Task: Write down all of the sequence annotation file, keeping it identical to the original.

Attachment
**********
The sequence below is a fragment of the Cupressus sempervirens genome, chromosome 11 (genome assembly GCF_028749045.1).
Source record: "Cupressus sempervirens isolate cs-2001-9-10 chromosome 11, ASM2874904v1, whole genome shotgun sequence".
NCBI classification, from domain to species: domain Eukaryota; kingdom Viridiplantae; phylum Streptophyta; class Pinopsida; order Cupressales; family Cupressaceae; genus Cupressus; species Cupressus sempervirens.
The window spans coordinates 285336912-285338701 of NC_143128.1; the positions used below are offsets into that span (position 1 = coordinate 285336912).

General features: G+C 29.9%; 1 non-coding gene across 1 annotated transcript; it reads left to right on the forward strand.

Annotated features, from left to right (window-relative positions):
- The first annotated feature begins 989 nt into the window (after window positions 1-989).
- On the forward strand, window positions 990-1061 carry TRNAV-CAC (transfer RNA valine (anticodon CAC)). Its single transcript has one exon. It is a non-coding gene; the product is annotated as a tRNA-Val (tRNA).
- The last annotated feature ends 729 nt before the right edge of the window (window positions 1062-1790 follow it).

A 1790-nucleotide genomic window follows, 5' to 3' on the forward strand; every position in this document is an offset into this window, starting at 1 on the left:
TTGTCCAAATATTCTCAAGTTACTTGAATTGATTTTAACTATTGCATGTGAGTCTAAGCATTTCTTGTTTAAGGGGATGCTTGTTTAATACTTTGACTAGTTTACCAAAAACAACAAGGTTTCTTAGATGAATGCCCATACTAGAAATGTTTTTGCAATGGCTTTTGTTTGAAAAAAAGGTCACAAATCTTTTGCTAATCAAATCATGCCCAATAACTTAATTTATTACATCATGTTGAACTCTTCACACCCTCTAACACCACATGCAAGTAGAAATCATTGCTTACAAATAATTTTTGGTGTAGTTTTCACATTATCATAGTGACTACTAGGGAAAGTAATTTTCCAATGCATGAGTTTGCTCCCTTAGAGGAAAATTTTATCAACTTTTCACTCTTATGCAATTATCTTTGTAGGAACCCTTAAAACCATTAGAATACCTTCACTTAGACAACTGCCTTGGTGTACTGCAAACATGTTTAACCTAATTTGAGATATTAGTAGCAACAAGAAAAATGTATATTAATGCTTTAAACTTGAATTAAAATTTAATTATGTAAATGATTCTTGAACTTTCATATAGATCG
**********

The sequence below is a fragment of the Cupressus sempervirens genome, chromosome 11 (genome assembly GCF_028749045.1).
Source record: "Cupressus sempervirens isolate cs-2001-9-10 chromosome 11, ASM2874904v1, whole genome shotgun sequence".
NCBI classification, from domain to species: domain Eukaryota; kingdom Viridiplantae; phylum Streptophyta; class Pinopsida; order Cupressales; family Cupressaceae; genus Cupressus; species Cupressus sempervirens.
The window spans coordinates 285336912-285338701 of NC_143128.1; the positions used below are offsets into that span (position 1 = coordinate 285336912).

General features: G+C 29.9%; 1 non-coding gene across 1 annotated transcript; it reads left to right on the forward strand.

Annotated features, from left to right (window-relative positions):
- The first annotated feature begins 989 nt into the window (after window positions 1-989).
- On the forward strand, window positions 990-1061 carry TRNAV-CAC (transfer RNA valine (anticodon CAC)). Its single transcript has one exon. It is a non-coding gene; the product is annotated as a tRNA-Val (tRNA).
- The last annotated feature ends 729 nt before the right edge of the window (window positions 1062-1790 follow it).

A 1790-nucleotide genomic window follows, 5' to 3' on the forward strand; every position in this document is an offset into this window, starting at 1 on the left:
TTGTCCAAATATTCTCAAGTTACTTGAATTGATTTTAACTATTGCATGTGAGTCTAAGCATTTCTTGTTTAAGGGGATGCTTGTTTAATACTTTGACTAGTTTACCAAAAACAACAAGGTTTCTTAGATGAATGCCCATACTAGAAATGTTTTTGCAATGGCTTTTGTTTGAAAAAAAGGTCACAAATCTTTTGCTAATCAAATCATGCCCAATAACTTAATTTATTACATCATGTTGAACTCTTCACACCCTCTAACACCACATGCAAGTAGAAATCATTGCTTACAAATAATTTTTGGTGTAGTTTTCACATTATCATAGTGACTACTAGGGAAAGTAATTTTCCAATGCATGAGTTTGCTCCCTTAGAGGAAAATTTTATCAACTTTTCACTCTTATGCAATTATCTTTGTAGGAACCCTTAAAACCATTAGAATACCTTCACTTAGACAACTGCCTTGGTGTACTGCAAACATGTTTAACCTAATTTGAGATATTAGTAGCAACAAGAAAAATGTATATTAATGCTTTAAACTTGAATTAAAATTTAATTATGTAAATGATTCTTGAACTTTCATATAGATCG